In Idaho and Malheur County, OR., loading opportunities have recently become available with a new crop of storage onions. While the area is known for its onions, a few shippers are starting to offer sweet onions. Just be aware that these shippers are new at this game and still may be on a learning curve relating to quality. Sweet onions often do not store well.
In California, the heaviest volume from the Salinas Valley is with head lettuce, averaging about 1,100 truck load equivalents per week. Many other vegetable items are also being shipped…..In the nearby Watsonville District, about 750 truckload equivalents of strawberriers are being loaded weekly.
Plenty of loading opportunities are coming from the San Joaquin Valley of California with stone fruit, veggies and grapes. Heaviest table grape movement is from the southern valley area known as the Kern District, but volume is rapidly increasing from more northern areas of the valley.
An update on apple shipments from Washington state, shows it will account for 77 percent of the nation’as apple shipments during the 2012-13 shipping season. Washington always leads the nation in this category, but with heavy weather related losses to apples in Michigan and New York state, the northwest will provide an even more than normal percentage of the country’s apple loads. Washington expects to ship its second largest amount of apples in history; and this is despite a 10 to 15 percent crop loss due to hail storms earlier this year.
Salinas Valley produce – grossing about $7500 to New York City.
Big Lake MN potatoes – about $1300 to Chicago.
Central Wisconsin potatoes – about $2500 to Atlanta.
Triple digit heat in much of the country has finally broken and fall shipments of fresh produce are coming. Two such items are fresh cranberries, that will be shipped from a handful of states, plus California apples that fill a niche between loadings of Chilean fruit and apples out of Washington state.
The third largest cranberry crop on record is being forecast by the USDA, amounting to 7.6 million 100-pound barrels. While Massachuetts will be down slightly from last fall, increases are seen in Wisconsin, Washington state, Oregon and New Jersey (the latter being virtually all processed fruit).
Expect Wisconsin cranberry shipments to get started around the week of September 17th, with Massachusetts starting around that same time as well. Oregon and Washington state seasonally start later.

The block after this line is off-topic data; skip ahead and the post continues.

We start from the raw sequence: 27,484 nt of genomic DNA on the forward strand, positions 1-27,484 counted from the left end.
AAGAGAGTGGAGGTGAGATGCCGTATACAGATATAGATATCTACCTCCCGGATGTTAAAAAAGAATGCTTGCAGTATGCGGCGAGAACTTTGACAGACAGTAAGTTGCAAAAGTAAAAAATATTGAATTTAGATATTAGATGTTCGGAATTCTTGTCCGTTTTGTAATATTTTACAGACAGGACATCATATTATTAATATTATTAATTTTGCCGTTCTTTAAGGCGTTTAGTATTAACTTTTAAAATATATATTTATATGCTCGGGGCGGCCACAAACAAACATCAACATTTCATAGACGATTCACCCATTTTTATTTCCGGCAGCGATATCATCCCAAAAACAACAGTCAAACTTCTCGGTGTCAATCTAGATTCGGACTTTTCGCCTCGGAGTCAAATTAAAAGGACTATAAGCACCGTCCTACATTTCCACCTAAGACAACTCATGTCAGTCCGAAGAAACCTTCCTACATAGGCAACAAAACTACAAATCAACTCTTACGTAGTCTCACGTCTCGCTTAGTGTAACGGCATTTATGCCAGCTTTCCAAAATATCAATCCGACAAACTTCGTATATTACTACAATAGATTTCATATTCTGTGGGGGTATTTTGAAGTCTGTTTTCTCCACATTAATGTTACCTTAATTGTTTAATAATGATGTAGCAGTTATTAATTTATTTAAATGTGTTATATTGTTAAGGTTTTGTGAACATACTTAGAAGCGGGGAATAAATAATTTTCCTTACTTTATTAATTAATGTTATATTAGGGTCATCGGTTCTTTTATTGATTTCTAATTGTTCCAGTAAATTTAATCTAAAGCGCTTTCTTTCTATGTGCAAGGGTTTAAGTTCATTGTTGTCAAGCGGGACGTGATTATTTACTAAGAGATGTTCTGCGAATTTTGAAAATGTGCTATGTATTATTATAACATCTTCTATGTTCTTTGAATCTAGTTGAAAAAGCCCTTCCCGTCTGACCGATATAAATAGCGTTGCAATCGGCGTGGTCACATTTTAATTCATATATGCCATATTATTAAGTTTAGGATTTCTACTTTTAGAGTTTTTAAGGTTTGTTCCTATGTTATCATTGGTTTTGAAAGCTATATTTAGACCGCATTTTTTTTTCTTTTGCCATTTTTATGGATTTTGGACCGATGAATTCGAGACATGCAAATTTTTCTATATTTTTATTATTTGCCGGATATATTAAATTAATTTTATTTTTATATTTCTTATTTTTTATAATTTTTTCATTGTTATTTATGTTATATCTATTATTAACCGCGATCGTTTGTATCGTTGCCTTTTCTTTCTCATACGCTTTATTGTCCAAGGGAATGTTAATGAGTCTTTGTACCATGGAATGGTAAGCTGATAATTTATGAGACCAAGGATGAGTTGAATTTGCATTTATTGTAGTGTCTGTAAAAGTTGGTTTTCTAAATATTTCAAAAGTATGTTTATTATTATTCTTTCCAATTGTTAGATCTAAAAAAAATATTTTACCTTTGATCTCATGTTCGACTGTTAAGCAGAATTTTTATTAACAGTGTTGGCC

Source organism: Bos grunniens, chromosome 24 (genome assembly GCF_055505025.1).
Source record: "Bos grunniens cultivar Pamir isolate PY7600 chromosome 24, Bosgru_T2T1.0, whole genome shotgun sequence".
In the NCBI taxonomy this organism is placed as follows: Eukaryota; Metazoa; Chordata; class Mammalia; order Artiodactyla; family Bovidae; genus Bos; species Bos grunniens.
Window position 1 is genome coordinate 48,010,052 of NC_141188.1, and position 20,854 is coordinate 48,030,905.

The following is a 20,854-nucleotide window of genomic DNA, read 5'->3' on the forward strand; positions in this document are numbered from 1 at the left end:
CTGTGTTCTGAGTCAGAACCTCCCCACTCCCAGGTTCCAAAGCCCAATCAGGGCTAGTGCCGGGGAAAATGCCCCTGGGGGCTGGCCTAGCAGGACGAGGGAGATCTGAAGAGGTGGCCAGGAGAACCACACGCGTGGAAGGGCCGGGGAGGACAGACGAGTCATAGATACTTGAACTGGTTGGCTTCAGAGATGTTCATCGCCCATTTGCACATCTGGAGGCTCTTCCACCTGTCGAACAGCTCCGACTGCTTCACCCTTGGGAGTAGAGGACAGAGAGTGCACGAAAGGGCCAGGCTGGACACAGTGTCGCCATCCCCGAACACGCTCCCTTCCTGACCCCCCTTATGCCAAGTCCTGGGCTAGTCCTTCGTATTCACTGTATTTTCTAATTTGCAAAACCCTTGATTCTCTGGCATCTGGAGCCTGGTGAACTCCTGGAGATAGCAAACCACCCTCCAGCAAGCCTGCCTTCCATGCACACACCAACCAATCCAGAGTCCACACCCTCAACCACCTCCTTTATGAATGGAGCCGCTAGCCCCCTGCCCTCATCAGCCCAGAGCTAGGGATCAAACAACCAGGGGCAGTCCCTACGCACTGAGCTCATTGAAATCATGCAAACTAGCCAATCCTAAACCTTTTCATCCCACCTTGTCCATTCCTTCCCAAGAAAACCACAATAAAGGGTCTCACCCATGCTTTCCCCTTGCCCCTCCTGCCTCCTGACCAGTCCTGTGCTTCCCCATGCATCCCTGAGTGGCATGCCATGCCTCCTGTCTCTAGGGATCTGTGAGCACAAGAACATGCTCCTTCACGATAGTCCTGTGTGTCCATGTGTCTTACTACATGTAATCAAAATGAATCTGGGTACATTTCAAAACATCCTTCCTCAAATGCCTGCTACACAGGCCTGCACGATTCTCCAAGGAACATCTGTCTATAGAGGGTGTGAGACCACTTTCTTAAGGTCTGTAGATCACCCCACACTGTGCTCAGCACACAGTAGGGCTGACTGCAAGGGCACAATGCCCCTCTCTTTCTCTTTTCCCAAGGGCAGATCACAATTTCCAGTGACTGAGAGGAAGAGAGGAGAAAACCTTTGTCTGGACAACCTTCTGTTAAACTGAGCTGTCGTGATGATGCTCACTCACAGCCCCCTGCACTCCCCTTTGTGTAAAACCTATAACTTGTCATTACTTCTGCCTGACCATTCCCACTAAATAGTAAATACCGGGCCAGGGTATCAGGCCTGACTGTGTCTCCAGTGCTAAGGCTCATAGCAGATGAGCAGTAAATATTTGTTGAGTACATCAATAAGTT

While loadings begin in September, cranberries are still closely associated with the Thanksgiving holiday. Thus, the big volume is moved in the first half of November leading up to the holiday. With this big a crop, some loads will be moving after Thanksgiving (which is November 22nd) for the Christmas holidays.
A lot more California apples used to be shipped than are today. This situation reminds me a bit of vegetables shipped from the Eastern Shore area of Delaware, Maryland and Viriginia. This region is sandwiched in between harvests to its south such as the Carolinas and Georgia, and to the north in shipping areas such as New Jersey and New York. If the Eastern shore veggies are too early or too late they are up against shipments from competing areas to the north and south of them. As a result of many “misses” compared to “hits” for the Eastern Shore, shippers have hurt. The result is fewer shippers and less volume than a decade or two ago.
If you are a veteran trucker who has hauled apples from California, you may remember in the mid 1990s there were around 10 million boxes of fruit being shipped for the season. Today, that number has dwindled to about 2.5 to 3 million boxes. Most of the loads originate out the Central San Joaquin Valley including San Joaquin County, Sonoma County and Santa Cruz County.
Shipments will continue through December. Leading apple varieties are fujis, galas and granny smiths.
Most fruit and vegetable rates are paying significantly more than rates on potatoes and onions right now, but the difference in rates will be shrinking in the next several weeks as overall fruit and veggie volume seasonally declines and the spud and onion volume rises with the new crops.
There is over 1 million acres of potatoes planted in the USA for the crop that is now being harvested. That is 46,000 more acres than at this time a year ago! Translation: There’s a huge crop that will need to be transported to market – and the railroads can only haul a relatively small amount of it. That means plenty of hauling opportunties this fall, winter and next spring for truckers with refrigerated equipment.
The top nine states with the most potatoes in order of size are: Idaho, Washington, North Dakota, Wisconsin, Maine, Colorado, Minnesota, Michigan and Oregon.
Idaho, the USA’s biggest potato producer, will have a lot more potatoes for hauling this season.
Potato shipments from Washington and Oregon get underway in early August, with volume expected to be normal and about the same as a year ago. Washington has about 25,000 acres of spuds for the fresh market. The Umatilla-Hermiston potato volume may be down a little from last season. No big deal though.
In central Wisconsin, red, white, yellow and russet potato diggings have been underway and shipments begin when the old crop is all sold, or customers begin demanding fresh potatoes from the new season, over the old ones which have been in storages forever. The spuds becoming available will be more abundant than on average from the past five years.
Helping Western onion shipments was the early demise of the Vidalia, GA onion season. It has created bigger demand for onions in the West and demand for trucks from places such as Bakersfield, CA and from Southern New Mexico and the Pasco area of Washington state. Also, imported onions from Peru will begin arriving at USA ports in early August.
Idaho potatoes are grossing – about $4800 to New York City’s Hunts Point.